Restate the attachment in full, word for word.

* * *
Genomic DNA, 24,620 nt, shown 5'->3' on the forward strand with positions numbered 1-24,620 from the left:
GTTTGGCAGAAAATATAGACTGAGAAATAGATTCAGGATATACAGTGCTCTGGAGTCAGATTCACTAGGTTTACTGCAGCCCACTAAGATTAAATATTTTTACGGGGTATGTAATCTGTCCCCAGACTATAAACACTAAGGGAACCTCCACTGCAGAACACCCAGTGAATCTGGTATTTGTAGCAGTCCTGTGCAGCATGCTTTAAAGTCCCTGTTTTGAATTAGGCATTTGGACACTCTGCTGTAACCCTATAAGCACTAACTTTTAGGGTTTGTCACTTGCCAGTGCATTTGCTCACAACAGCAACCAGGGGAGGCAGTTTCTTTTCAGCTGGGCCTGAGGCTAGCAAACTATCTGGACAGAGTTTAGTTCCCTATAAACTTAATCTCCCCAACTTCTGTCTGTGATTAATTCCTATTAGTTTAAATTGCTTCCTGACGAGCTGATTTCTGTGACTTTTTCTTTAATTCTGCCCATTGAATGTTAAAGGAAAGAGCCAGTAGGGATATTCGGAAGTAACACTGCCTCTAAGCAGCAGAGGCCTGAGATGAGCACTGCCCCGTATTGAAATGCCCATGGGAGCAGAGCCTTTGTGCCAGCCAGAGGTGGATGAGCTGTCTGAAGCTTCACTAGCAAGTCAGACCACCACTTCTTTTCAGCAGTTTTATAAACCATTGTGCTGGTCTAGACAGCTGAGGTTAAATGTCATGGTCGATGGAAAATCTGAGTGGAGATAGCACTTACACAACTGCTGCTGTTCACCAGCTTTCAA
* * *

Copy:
Genomic DNA, 24,620 nt, shown 5'->3' on the forward strand with positions numbered 1-24,620 from the left:
GTTTGGCAGAAAATATAGACTGAGAAATAGATTCAGGATATACAGTGCTCTGGAGTCAGATTCACTAGGTTTACTGCAGCCCACTAAGATTAAATATTTTTACGGGGTATGTAATCTGTCCCCAGACTATAAACACTAAGGGAACCTCCACTGCAGAACACCCAGTGAATCTGGTATTTGTAGCAGTCCTGTGCAGCATGCTTTAAAGTCCCTGTTTTGAATTAGGCATTTGGACACTCTGCTGTAACCCTATAAGCACTAACTTTTAGGGTTTGTCACTTGCCAGTGCATTTGCTCACAACAGCAACCAGGGGAGGCAGTTTCTTTTCAGCTGGGCCTGAGGCTAGCAAACTATCTGGACAGAGTTTAGTTCCCTATAAACTTAATCTCCCCAACTTCTGTCTGTGATTAATTCCTATTAGTTTAAATTGCTTCCTGACGAGCTGATTTCTGTGACTTTTTCTTTAATTCTGCCCATTGAATGTTAAAGGAAAGAGCCAGTAGGGATATTCGGAAGTAACACTGCCTCTAAGCAGCAGAGGCCTGAGATGAGCACTGCCCCGTATTGAAATGCCCATGGGAGCAGAGCCTTTGTGCCAGCCAGAGGTGGATGAGCTGTCTGAAGCTTCACTAGCAAGTCAGACCACCACTTCTTTTCAGCAGTTTTATAAACCATTGTGCTGGTCTAGACAGCTGAGGTTAAATGTCATGGTCGATGGAAAATCTGAGTGGAGATAGCACTTACACAACTGCTGCTGTTCACCAGCTTTCAA